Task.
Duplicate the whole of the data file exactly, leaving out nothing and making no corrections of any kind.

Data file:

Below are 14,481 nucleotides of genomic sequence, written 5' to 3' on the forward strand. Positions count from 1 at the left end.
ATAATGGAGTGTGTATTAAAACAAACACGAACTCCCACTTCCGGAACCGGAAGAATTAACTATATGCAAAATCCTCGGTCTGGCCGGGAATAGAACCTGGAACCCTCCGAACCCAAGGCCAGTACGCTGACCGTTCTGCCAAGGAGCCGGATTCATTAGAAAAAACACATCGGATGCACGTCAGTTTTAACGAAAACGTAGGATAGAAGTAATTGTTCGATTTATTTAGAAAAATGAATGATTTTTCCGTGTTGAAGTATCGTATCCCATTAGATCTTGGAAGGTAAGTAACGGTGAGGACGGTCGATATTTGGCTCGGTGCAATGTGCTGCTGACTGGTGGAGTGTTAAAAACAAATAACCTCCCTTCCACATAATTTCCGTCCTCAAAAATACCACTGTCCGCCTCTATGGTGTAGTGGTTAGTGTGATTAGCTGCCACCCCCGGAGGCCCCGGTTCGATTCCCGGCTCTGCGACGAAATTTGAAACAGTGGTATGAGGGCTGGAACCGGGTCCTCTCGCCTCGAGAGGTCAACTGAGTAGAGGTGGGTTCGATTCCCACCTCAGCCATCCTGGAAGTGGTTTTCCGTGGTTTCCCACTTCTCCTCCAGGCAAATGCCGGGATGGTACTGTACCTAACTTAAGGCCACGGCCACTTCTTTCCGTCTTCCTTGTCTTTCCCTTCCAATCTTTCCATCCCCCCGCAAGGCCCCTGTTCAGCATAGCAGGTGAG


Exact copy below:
Below are 14,481 nucleotides of genomic sequence, written 5' to 3' on the forward strand. Positions count from 1 at the left end.
ATAATGGAGTGTGTATTAAAACAAACACGAACTCCCACTTCCGGAACCGGAAGAATTAACTATATGCAAAATCCTCGGTCTGGCCGGGAATAGAACCTGGAACCCTCCGAACCCAAGGCCAGTACGCTGACCGTTCTGCCAAGGAGCCGGATTCATTAGAAAAAACACATCGGATGCACGTCAGTTTTAACGAAAACGTAGGATAGAAGTAATTGTTCGATTTATTTAGAAAAATGAATGATTTTTCCGTGTTGAAGTATCGTATCCCATTAGATCTTGGAAGGTAAGTAACGGTGAGGACGGTCGATATTTGGCTCGGTGCAATGTGCTGCTGACTGGTGGAGTGTTAAAAACAAATAACCTCCCTTCCACATAATTTCCGTCCTCAAAAATACCACTGTCCGCCTCTATGGTGTAGTGGTTAGTGTGATTAGCTGCCACCCCCGGAGGCCCCGGTTCGATTCCCGGCTCTGCGACGAAATTTGAAACAGTGGTATGAGGGCTGGAACCGGGTCCTCTCGCCTCGAGAGGTCAACTGAGTAGAGGTGGGTTCGATTCCCACCTCAGCCATCCTGGAAGTGGTTTTCCGTGGTTTCCCACTTCTCCTCCAGGCAAATGCCGGGATGGTACTGTACCTAACTTAAGGCCACGGCCACTTCTTTCCGTCTTCCTTGTCTTTCCCTTCCAATCTTTCCATCCCCCCGCAAGGCCCCTGTTCAGCATAGCAGGTGAG